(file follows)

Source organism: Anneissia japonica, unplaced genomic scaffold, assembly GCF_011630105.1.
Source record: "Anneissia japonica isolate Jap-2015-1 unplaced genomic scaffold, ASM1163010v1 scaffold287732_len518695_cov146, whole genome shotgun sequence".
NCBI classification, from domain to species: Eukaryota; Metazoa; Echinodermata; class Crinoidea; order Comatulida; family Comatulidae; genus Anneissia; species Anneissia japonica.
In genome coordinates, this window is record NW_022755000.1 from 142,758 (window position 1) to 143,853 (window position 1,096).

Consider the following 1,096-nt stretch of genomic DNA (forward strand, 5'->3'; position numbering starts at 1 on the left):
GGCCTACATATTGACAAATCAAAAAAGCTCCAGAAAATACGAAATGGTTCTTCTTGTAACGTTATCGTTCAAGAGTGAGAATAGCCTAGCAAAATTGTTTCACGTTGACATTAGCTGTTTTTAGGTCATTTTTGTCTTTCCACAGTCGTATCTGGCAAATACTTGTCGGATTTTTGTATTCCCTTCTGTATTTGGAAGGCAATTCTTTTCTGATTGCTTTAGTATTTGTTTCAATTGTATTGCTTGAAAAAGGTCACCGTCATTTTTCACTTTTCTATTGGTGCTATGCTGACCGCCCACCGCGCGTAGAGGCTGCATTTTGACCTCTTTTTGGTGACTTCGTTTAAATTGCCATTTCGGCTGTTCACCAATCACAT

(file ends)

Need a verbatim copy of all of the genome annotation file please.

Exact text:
Source organism: Anneissia japonica, unplaced genomic scaffold, assembly GCF_011630105.1.
Source record: "Anneissia japonica isolate Jap-2015-1 unplaced genomic scaffold, ASM1163010v1 scaffold287732_len518695_cov146, whole genome shotgun sequence".
NCBI classification, from domain to species: Eukaryota; Metazoa; Echinodermata; class Crinoidea; order Comatulida; family Comatulidae; genus Anneissia; species Anneissia japonica.
In genome coordinates, this window is record NW_022755000.1 from 142,758 (window position 1) to 143,853 (window position 1,096).

Consider the following 1,096-nt stretch of genomic DNA (forward strand, 5'->3'; position numbering starts at 1 on the left):
GGCCTACATATTGACAAATCAAAAAAGCTCCAGAAAATACGAAATGGTTCTTCTTGTAACGTTATCGTTCAAGAGTGAGAATAGCCTAGCAAAATTGTTTCACGTTGACATTAGCTGTTTTTAGGTCATTTTTGTCTTTCCACAGTCGTATCTGGCAAATACTTGTCGGATTTTTGTATTCCCTTCTGTATTTGGAAGGCAATTCTTTTCTGATTGCTTTAGTATTTGTTTCAATTGTATTGCTTGAAAAAGGTCACCGTCATTTTTCACTTTTCTATTGGTGCTATGCTGACCGCCCACCGCGCGTAGAGGCTGCATTTTGACCTCTTTTTGGTGACTTCGTTTAAATTGCCATTTCGGCTGTTCACCAATCACAT